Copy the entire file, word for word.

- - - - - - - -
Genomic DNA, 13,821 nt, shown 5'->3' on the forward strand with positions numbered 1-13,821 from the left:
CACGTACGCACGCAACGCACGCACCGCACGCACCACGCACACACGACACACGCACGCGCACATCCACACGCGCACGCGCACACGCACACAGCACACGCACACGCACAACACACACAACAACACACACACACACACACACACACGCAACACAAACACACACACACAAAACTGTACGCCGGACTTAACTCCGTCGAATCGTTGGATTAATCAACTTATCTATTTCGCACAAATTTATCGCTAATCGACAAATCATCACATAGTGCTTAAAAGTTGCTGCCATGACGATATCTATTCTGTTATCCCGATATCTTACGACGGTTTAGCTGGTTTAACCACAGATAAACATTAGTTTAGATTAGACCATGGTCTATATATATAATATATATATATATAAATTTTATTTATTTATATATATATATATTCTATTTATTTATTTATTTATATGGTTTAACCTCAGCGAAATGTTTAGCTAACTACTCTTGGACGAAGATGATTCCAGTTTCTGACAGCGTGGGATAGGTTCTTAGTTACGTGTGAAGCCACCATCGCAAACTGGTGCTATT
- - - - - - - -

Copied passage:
Genomic DNA, 13,821 nt, shown 5'->3' on the forward strand with positions numbered 1-13,821 from the left:
CACGTACGCACGCAACGCACGCACCGCACGCACCACGCACACACGACACACGCACGCGCACATCCACACGCGCACGCGCACACGCACACAGCACACGCACACGCACAACACACACAACAACACACACACACACACACACACACGCAACACAAACACACACACACAAAACTGTACGCCGGACTTAACTCCGTCGAATCGTTGGATTAATCAACTTATCTATTTCGCACAAATTTATCGCTAATCGACAAATCATCACATAGTGCTTAAAAGTTGCTGCCATGACGATATCTATTCTGTTATCCCGATATCTTACGACGGTTTAGCTGGTTTAACCACAGATAAACATTAGTTTAGATTAGACCATGGTCTATATATATAATATATATATATATAAATTTTATTTATTTATATATATATATATTCTATTTATTTATTTATTTATATGGTTTAACCTCAGCGAAATGTTTAGCTAACTACTCTTGGACGAAGATGATTCCAGTTTCTGACAGCGTGGGATAGGTTCTTAGTTACGTGTGAAGCCACCATCGCAAACTGGTGCTATT